Antiques and Collectables
Judith Miller

Follow us on Twitter

RT @collectorswkly: 37 Creepy Vintage Valentine's Day Cards To Horrify The One You Love, via @vintag_es https://t.c

5 Feb 2016, 12:00 AM

You are here: Home > Learn > Articles > Mickey Mouse

Mickey Mouse

  • Judith Miller
  • 12 Nov 2008

JudithMillerWho doesn’t love Mickey Mouse? Memorabilia featuring Disney’s most popular mouse has been produced since c1930 and is a very popular field of collecting. Mickey memorabilia from the 1930s, which includes soft toys, games and tinplate figures and storage tins, is the most sought-after.

Mickey was a slightly different-looking mouse in the 1930s to the one we are familiar with today, and taking a close look at his appearance can help date memorabilia. In his earliest form, Mickey was actually more rat-like, his head was less rounded, his body was thinner, his hands much larger and he also featured teeth and a tail. Marks are also important when dating pieces. Before 1939, most were marked “Walt Disney Enterprises” or, more rarely, “Walter E. Disney”. Early marks may also include George Borgfeldt’s name. Borgfeldt was the first to receive a license from Disney to produce memorabilia.German Mickey Mouse organ grinder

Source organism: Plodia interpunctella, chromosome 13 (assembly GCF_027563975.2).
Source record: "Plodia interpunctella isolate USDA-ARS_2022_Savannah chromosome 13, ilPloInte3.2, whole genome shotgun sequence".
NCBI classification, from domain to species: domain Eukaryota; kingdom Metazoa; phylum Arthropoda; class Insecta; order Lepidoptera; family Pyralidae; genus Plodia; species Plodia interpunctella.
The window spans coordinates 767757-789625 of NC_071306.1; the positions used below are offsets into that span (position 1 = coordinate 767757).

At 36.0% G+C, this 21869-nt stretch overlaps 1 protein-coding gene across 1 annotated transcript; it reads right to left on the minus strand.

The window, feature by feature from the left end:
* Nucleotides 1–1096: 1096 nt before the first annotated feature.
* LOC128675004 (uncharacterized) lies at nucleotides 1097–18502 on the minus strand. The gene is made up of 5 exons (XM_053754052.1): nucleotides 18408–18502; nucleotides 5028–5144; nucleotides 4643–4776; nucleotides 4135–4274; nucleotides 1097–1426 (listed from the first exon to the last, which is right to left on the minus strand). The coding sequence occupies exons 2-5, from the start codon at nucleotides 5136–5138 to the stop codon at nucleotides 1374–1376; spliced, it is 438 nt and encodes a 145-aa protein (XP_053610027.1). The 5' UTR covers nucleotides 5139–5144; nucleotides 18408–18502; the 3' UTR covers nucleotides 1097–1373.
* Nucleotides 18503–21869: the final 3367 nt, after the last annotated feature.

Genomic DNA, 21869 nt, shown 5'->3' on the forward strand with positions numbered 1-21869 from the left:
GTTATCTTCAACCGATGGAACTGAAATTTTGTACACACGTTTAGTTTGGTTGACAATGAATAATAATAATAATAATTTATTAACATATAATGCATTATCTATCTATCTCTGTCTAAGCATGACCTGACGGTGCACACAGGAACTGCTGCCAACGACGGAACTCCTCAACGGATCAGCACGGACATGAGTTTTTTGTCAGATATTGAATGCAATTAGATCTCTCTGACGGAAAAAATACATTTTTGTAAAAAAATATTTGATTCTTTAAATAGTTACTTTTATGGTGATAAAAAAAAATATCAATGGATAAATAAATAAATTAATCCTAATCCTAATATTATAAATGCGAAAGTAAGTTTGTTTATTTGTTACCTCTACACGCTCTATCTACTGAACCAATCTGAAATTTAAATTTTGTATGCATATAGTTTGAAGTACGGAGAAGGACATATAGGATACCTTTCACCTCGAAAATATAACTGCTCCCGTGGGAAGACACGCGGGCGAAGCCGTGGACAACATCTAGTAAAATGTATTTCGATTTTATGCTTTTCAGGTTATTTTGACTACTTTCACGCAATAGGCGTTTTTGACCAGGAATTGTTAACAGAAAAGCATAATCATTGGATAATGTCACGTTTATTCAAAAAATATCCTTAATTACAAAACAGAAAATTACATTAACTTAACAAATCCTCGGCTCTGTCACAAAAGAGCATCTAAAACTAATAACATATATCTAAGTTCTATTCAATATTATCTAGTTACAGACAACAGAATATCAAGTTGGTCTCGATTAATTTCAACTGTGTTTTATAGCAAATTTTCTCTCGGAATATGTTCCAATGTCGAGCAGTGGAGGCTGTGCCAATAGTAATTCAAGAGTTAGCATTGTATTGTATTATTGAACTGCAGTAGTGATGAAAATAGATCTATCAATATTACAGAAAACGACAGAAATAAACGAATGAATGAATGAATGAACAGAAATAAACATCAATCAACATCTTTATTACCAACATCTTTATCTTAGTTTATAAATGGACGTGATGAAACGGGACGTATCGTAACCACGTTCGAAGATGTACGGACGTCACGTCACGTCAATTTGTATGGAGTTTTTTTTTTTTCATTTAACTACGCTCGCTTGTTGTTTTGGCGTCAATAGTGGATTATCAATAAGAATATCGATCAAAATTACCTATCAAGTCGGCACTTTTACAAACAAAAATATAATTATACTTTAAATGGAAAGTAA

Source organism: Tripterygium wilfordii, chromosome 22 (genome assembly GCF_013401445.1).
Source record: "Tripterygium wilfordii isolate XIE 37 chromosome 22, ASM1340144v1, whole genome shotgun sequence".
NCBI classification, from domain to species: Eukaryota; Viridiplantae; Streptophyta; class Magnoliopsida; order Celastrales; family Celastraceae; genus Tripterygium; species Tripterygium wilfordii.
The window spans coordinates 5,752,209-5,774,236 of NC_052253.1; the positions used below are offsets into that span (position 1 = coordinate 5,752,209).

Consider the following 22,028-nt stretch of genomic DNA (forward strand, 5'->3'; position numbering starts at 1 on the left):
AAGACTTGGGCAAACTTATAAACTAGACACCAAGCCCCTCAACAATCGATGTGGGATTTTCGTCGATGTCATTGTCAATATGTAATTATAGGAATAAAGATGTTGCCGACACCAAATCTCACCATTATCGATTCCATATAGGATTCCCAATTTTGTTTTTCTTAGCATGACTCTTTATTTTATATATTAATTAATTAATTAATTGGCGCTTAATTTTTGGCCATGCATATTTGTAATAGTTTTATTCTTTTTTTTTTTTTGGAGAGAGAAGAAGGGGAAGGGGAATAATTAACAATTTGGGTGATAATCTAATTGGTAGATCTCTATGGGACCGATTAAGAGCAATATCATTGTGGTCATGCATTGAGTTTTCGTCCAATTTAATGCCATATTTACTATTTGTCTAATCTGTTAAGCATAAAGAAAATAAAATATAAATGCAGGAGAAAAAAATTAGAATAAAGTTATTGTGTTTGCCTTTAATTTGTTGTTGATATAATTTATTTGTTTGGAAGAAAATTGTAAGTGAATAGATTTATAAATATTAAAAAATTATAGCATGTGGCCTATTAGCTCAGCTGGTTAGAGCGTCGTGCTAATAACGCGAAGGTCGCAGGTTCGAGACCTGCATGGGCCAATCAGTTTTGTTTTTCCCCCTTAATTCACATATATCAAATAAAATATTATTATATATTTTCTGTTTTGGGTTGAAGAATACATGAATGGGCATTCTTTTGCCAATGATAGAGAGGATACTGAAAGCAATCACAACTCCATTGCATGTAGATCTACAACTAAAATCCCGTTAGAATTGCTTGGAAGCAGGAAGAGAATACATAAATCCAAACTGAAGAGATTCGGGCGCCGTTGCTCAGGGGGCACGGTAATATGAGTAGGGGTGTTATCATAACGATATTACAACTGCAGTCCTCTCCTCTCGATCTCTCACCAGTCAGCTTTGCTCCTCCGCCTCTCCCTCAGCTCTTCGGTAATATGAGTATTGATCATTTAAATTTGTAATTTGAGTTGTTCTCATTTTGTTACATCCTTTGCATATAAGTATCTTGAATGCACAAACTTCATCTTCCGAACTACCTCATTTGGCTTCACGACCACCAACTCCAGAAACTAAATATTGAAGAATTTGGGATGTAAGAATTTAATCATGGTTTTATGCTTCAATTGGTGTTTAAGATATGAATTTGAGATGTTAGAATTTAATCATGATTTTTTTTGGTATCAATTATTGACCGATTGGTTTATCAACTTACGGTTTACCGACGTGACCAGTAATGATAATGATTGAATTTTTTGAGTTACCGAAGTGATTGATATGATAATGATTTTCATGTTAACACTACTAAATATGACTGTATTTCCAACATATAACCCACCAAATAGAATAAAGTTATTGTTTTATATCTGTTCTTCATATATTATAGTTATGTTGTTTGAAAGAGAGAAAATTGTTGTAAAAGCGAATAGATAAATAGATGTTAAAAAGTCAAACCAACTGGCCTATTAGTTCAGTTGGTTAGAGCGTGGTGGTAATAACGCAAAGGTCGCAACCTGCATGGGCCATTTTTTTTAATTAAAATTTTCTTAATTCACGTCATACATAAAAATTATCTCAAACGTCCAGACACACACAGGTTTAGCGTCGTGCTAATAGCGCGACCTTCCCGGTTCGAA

Disney also licensed the British company Dean and the German manufacturer Steiff to produce Mickey stuffed-toys in the 1930s. Dean pieces featured printed registration numbers and some were marked “Walt Disney Mickey Mouse Ltd.”. Steiff toys were produced with a rubber stamp on their foot and had Steiff tags attached to their ear and chest. Condition and rarity are paramount in determining the value of 1930s pieces. Steiff stuffed toys in rare colors or sizes and in good condition can command several thousand pounds or dollars.

Mickey Mouse French penny bank, From the 1930s many unlicensed products were made outside America, mainly in Germany and, from the late 1940s, in Japan. Examples of unlicensed memorabilia from the 1930s can still be of some value although licensed products are worth more.

From the mid-1930s, Mickey began to change. In 1934 he lost his toothy grin, which some children found frightening, and by the 1950s he had become plumper and less rodent-like. Memorabilia from the 1950s to 70s is becoming more sought-after by collectors. Pieces from this period are available from around £15 ($30) and could offer an exciting investment. Always aim for pieces in Mint condition marked with “Walt Disney Productions”, this being marked on all products after 1939, or “© Disney”, which was used after 1984.